University Scholars, honors students wrap up their senior theses

Miller Carbaugh, a senior University Scholar, works on her senior thesis in Moody Library. | Shae Koharski Multimedia Journalist

By Greta Gould | Reporter

Seniors in the Honors College are hard at work completing their theses for graduation. For the past year and a half, seniors have been writing and perfecting their theses in order to defend them and present them this spring.

The Honors College is home to two programs, Baylor Interdisciplinary Core (BIC) and the Honors Program, and two majors, Great Texts and University Scholars.

Students in the Honors Program and University Scholars are required to write a senior thesis in order to graduate. The goal of the thesis is “providing students with deep and sustained research and writing opportunities appropriate to the discipline,” according to the University Scholars website.

Great Falls, Va., senior Miller Carbaugh is a student in the Honors Program and University Scholars. According to Carbaugh, students are required to choose a topic for their thesis during the fall of their junior year. Then they work to complete chapters of their thesis throughout the year in order to have a complete thesis by the spring of their senior year.

Students are able to work with an advisor, who will help them throughout the process of picking a topic, finding sources to help narrow down the topic and help keep students on track in the research and writing process, Carbaugh said. She said these advisors are chosen by meeting with professors in order to determine who would be the best fit for what the student intends to write about.

“He or she gives you a reading list for initial books to research and narrow down a topic, and then you can start narrowing your topic down to a more specific idea,” she said.

Carbaugh started with the “broad topic” of ethical usages of nuclear weapons and then narrowed it down after reading about Augustine’s just war tradition to ethical use of nuclear weapons based around Augustine’s just war tradition, she said.

Each thesis ranges from around 40 pages to over 100 pages, depending on the topic, Carbaugh said. The topics and concepts behind each thesis also range from things such as novels, a series of paintings, poems or anything else which may pertain to a student’s desired concentration of study.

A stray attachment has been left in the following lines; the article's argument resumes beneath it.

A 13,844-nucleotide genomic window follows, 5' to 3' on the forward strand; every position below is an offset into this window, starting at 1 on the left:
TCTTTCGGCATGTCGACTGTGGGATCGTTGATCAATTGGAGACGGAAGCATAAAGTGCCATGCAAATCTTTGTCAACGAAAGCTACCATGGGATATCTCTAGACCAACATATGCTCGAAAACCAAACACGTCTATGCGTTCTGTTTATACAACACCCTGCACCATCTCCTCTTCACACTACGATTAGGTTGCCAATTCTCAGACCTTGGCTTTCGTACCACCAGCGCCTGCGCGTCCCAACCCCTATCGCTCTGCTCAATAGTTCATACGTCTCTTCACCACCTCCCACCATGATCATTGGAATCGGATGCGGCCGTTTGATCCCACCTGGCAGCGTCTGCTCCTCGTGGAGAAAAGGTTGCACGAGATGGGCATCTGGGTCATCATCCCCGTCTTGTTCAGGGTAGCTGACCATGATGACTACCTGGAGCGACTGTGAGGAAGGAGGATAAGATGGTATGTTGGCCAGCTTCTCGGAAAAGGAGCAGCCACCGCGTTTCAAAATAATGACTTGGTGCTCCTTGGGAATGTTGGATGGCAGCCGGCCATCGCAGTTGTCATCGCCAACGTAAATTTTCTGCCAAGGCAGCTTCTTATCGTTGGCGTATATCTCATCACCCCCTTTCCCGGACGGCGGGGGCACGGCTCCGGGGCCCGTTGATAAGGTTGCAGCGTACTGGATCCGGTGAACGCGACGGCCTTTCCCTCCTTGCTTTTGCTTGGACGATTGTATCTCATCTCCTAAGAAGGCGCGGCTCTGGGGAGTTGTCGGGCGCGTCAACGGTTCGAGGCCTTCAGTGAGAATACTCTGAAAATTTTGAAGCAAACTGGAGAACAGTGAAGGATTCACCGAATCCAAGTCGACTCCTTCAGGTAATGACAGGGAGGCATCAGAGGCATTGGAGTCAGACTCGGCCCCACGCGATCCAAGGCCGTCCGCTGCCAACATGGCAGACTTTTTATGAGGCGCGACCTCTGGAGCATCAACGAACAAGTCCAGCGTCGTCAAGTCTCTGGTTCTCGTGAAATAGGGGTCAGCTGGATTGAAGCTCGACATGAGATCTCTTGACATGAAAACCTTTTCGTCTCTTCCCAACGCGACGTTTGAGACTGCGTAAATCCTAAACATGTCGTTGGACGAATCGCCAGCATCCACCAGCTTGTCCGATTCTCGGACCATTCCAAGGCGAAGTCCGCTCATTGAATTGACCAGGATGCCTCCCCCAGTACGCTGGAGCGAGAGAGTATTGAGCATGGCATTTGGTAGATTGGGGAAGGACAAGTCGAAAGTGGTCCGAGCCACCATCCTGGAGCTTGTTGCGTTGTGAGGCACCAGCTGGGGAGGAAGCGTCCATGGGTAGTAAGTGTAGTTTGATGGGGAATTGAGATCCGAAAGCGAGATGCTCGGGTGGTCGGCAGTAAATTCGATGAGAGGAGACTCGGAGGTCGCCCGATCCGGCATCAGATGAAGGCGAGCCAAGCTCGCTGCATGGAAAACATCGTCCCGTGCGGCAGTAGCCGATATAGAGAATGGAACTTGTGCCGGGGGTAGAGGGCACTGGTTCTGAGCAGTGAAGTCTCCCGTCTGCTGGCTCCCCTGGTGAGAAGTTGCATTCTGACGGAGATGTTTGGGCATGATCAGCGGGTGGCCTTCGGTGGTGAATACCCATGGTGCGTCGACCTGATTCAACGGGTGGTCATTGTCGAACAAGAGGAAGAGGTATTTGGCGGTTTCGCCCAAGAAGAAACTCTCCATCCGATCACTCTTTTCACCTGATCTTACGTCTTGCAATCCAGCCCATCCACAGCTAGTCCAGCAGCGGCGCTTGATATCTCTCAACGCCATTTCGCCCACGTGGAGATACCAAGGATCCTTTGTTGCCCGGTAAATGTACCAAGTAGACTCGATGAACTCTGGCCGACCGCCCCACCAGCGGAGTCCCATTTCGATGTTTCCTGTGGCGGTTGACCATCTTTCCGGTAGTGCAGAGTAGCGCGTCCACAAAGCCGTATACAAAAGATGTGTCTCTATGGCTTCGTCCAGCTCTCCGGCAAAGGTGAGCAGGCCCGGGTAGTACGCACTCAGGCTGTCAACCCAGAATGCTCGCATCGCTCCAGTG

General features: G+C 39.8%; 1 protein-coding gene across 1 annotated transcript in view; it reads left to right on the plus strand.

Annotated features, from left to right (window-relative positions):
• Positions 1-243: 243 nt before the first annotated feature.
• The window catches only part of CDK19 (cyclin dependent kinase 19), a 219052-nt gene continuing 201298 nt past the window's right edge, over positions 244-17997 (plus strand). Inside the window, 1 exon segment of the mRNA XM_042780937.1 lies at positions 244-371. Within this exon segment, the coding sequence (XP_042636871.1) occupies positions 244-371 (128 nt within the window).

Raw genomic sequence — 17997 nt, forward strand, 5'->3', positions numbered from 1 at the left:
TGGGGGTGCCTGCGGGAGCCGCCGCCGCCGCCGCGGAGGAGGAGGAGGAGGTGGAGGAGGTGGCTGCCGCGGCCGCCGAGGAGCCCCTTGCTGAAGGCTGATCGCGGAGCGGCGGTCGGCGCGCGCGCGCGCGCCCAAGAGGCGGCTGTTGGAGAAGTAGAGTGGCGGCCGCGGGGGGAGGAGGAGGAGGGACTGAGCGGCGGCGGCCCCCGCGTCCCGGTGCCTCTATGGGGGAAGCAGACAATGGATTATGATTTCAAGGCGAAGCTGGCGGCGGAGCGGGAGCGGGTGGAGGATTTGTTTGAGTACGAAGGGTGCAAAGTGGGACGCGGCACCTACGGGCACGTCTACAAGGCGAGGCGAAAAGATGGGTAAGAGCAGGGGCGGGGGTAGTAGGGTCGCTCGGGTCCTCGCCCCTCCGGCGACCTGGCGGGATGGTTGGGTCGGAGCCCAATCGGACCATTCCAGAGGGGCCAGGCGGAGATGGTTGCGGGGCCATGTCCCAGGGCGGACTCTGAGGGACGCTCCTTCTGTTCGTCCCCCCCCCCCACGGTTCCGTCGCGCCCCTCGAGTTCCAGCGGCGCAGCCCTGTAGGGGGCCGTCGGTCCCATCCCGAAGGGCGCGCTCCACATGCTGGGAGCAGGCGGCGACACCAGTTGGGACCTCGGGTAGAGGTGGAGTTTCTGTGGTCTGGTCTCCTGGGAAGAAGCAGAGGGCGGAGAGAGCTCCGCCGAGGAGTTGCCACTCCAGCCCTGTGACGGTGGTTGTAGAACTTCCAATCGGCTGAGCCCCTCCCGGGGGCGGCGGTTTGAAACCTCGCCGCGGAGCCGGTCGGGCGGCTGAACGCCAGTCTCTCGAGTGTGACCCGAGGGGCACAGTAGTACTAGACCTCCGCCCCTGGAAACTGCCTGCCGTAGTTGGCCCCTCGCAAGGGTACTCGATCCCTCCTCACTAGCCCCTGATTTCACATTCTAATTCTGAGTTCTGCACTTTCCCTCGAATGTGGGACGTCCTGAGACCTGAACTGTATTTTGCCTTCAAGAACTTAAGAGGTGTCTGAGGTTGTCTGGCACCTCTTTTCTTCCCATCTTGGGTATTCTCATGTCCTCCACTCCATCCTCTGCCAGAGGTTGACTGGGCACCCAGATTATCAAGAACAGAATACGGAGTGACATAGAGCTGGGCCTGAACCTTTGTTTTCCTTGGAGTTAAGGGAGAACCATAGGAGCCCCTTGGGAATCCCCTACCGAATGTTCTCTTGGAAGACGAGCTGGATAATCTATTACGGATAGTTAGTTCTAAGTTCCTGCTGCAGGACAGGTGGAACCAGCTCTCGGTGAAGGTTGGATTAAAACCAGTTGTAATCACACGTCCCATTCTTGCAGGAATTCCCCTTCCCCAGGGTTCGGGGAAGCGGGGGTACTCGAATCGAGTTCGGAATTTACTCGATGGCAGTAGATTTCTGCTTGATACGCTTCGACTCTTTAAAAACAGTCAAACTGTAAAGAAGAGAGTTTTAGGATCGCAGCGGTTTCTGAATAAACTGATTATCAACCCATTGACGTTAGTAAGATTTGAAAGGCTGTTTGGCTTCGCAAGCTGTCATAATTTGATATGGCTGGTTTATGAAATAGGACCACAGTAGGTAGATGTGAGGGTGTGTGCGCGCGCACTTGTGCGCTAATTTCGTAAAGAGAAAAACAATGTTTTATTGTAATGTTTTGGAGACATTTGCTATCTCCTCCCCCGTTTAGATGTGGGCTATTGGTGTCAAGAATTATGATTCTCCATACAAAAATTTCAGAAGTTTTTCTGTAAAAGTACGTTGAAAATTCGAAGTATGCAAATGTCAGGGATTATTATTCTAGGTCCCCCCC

Students are advised to work on their theses for at least one hour a day every day in order to stay on top of their research and writing for due dates.

“It’s difficult to set aside time because things are due in your classes and those things tend to take priority, so it takes a lot of motivation and devotion,” Carbaugh said. “It’s interesting researching it though. That’s why they encourage you to write about something that you won’t get bored by during the year and a half that you’re writing it.”

Ogden, Utah senior Aimee Seale is also a University Scholars major who is working to complete her senior thesis.

“It’s a unique experience that challenges your critical thinking and dedication to a project, but as the pages start to build up it’s really satisfying,” Seale said. “There are no doubt long nights and some tears shed during the busy weeks, but I’m so grateful for the chance to conquer a thesis as an undergraduate.”

Carbaugh said the final aspect of writing a thesis is turning it in to a committee that includes the student’s thesis advisor and two other professors. The committee will read over the thesis and then the student will present their ideas and discoveries.

“They’ll ask you questions and give you critiques, and then you can edit your thesis before submitting the final draft to the Honors College,” Carbaugh said.